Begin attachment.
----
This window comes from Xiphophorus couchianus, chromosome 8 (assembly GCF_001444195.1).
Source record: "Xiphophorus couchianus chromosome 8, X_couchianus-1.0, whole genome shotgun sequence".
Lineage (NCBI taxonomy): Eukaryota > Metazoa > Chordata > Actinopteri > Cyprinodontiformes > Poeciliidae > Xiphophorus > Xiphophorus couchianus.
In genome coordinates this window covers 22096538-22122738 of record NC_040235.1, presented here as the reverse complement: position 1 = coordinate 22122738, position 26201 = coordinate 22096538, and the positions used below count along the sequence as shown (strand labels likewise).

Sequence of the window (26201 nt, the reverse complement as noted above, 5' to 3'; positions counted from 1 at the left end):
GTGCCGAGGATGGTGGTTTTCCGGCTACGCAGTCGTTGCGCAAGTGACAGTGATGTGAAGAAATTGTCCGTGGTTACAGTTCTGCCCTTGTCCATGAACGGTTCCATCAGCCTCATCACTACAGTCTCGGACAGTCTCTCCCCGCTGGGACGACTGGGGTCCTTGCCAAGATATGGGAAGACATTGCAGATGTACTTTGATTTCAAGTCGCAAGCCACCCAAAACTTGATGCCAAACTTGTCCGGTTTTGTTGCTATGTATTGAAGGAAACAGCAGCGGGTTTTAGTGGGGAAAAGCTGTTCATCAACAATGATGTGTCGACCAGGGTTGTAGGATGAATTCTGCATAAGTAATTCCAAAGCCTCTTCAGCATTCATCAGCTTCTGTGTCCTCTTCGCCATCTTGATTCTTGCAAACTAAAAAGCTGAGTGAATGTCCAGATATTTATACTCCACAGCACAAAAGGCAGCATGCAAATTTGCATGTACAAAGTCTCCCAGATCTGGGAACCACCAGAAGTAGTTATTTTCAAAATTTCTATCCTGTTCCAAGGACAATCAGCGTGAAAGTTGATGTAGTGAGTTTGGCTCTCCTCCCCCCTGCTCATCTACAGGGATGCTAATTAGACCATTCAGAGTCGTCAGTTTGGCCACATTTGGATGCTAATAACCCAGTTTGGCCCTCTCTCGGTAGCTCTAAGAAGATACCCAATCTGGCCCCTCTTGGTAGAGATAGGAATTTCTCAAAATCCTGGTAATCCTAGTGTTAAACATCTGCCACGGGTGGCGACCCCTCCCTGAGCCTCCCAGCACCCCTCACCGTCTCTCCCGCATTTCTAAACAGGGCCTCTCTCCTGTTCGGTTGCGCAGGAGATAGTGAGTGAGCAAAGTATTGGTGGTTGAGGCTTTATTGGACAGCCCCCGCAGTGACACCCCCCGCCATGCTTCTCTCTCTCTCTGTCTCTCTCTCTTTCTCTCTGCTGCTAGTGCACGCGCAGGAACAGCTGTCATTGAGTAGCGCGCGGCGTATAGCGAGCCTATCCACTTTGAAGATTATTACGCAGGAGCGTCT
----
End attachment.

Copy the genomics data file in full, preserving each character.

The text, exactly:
This window comes from Xiphophorus couchianus, chromosome 8 (assembly GCF_001444195.1).
Source record: "Xiphophorus couchianus chromosome 8, X_couchianus-1.0, whole genome shotgun sequence".
Lineage (NCBI taxonomy): Eukaryota > Metazoa > Chordata > Actinopteri > Cyprinodontiformes > Poeciliidae > Xiphophorus > Xiphophorus couchianus.
In genome coordinates this window covers 22096538-22122738 of record NC_040235.1, presented here as the reverse complement: position 1 = coordinate 22122738, position 26201 = coordinate 22096538, and the positions used below count along the sequence as shown (strand labels likewise).

Sequence of the window (26201 nt, the reverse complement as noted above, 5' to 3'; positions counted from 1 at the left end):
GTGCCGAGGATGGTGGTTTTCCGGCTACGCAGTCGTTGCGCAAGTGACAGTGATGTGAAGAAATTGTCCGTGGTTACAGTTCTGCCCTTGTCCATGAACGGTTCCATCAGCCTCATCACTACAGTCTCGGACAGTCTCTCCCCGCTGGGACGACTGGGGTCCTTGCCAAGATATGGGAAGACATTGCAGATGTACTTTGATTTCAAGTCGCAAGCCACCCAAAACTTGATGCCAAACTTGTCCGGTTTTGTTGCTATGTATTGAAGGAAACAGCAGCGGGTTTTAGTGGGGAAAAGCTGTTCATCAACAATGATGTGTCGACCAGGGTTGTAGGATGAATTCTGCATAAGTAATTCCAAAGCCTCTTCAGCATTCATCAGCTTCTGTGTCCTCTTCGCCATCTTGATTCTTGCAAACTAAAAAGCTGAGTGAATGTCCAGATATTTATACTCCACAGCACAAAAGGCAGCATGCAAATTTGCATGTACAAAGTCTCCCAGATCTGGGAACCACCAGAAGTAGTTATTTTCAAAATTTCTATCCTGTTCCAAGGACAATCAGCGTGAAAGTTGATGTAGTGAGTTTGGCTCTCCTCCCCCCTGCTCATCTACAGGGATGCTAATTAGACCATTCAGAGTCGTCAGTTTGGCCACATTTGGATGCTAATAACCCAGTTTGGCCCTCTCTCGGTAGCTCTAAGAAGATACCCAATCTGGCCCCTCTTGGTAGAGATAGGAATTTCTCAAAATCCTGGTAATCCTAGTGTTAAACATCTGCCACGGGTGGCGACCCCTCCCTGAGCCTCCCAGCACCCCTCACCGTCTCTCCCGCATTTCTAAACAGGGCCTCTCTCCTGTTCGGTTGCGCAGGAGATAGTGAGTGAGCAAAGTATTGGTGGTTGAGGCTTTATTGGACAGCCCCCGCAGTGACACCCCCCGCCATGCTTCTCTCTCTCTCTGTCTCTCTCTCTTTCTCTCTGCTGCTAGTGCACGCGCAGGAACAGCTGTCATTGAGTAGCGCGCGGCGTATAGCGAGCCTATCCACTTTGAAGATTATTACGCAGGAGCGTCT